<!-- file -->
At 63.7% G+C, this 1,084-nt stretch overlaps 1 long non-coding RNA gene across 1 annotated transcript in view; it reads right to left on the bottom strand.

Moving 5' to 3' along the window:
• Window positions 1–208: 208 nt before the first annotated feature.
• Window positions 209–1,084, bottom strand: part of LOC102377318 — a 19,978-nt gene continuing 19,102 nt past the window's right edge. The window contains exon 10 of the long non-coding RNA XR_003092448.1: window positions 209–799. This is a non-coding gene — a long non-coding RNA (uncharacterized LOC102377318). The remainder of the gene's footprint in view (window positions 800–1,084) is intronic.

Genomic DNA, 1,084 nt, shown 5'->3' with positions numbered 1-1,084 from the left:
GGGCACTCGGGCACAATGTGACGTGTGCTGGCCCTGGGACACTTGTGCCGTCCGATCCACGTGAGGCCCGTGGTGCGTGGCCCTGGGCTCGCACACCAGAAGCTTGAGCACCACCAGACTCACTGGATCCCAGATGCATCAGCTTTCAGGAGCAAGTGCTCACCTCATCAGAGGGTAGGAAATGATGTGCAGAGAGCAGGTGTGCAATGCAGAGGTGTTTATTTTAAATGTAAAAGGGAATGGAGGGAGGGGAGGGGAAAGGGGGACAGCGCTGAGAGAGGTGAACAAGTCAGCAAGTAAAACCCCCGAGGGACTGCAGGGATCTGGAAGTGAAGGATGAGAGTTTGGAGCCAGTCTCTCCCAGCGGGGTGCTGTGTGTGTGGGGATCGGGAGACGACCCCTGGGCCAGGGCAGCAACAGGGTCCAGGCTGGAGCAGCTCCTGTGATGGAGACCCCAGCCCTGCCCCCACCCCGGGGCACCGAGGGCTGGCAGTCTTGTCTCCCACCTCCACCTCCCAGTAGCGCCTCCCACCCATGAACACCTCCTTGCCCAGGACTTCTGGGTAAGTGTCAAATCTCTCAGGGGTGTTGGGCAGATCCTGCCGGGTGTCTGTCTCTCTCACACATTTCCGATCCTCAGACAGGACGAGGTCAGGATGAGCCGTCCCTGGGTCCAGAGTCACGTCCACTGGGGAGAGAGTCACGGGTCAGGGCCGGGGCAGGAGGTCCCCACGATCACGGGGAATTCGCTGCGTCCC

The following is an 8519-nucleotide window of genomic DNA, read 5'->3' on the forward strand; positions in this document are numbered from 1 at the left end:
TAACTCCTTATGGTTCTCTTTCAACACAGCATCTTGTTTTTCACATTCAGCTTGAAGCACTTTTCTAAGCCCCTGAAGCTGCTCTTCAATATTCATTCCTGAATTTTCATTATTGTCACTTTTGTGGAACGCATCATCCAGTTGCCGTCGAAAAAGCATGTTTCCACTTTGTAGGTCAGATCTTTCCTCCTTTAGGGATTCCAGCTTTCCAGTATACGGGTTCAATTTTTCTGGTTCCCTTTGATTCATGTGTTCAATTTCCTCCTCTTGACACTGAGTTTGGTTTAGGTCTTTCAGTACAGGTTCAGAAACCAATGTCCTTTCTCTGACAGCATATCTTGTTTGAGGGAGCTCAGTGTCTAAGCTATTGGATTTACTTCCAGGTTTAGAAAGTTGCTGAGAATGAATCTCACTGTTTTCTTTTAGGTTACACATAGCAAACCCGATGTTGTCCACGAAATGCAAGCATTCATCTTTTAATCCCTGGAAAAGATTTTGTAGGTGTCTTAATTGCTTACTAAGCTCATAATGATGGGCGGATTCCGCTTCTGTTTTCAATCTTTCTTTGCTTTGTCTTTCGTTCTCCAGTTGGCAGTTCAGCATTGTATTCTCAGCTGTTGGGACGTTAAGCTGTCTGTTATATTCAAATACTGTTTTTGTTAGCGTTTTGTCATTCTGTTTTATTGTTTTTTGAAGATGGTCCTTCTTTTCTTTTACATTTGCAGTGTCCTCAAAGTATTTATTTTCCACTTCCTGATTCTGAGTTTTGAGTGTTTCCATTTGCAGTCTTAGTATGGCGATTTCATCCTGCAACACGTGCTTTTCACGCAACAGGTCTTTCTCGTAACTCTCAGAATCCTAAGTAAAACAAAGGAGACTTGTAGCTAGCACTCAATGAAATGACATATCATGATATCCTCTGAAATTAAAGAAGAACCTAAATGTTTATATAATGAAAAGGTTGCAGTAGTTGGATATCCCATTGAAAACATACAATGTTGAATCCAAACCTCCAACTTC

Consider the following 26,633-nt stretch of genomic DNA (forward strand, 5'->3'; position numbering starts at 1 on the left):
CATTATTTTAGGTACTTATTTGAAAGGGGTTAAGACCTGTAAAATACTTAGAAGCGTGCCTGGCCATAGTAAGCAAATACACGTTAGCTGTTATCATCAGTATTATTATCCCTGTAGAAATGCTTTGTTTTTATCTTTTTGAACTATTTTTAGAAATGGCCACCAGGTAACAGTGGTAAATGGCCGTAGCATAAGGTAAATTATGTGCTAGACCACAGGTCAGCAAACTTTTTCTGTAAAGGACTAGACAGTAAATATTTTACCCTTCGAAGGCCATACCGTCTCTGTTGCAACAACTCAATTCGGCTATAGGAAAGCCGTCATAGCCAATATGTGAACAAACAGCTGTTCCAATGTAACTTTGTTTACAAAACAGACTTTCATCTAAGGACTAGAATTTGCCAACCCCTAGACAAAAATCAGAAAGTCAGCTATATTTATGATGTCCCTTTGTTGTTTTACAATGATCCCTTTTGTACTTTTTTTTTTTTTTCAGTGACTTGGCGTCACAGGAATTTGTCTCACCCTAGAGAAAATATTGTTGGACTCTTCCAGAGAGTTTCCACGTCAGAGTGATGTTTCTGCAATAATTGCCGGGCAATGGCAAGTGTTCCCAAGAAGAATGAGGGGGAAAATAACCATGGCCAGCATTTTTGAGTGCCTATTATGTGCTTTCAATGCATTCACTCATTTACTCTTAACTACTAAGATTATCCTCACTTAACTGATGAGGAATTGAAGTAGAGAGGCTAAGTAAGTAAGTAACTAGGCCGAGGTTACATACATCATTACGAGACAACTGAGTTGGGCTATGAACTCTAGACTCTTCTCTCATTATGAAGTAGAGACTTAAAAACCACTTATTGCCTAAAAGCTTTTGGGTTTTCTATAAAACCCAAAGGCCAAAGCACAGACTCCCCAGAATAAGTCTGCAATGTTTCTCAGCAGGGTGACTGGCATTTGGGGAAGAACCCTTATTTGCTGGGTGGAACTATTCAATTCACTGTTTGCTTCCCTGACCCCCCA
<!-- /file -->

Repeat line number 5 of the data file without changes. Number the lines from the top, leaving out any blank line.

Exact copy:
Genomic DNA, 1,084 nt, shown 5'->3' with positions numbered 1-1,084 from the left: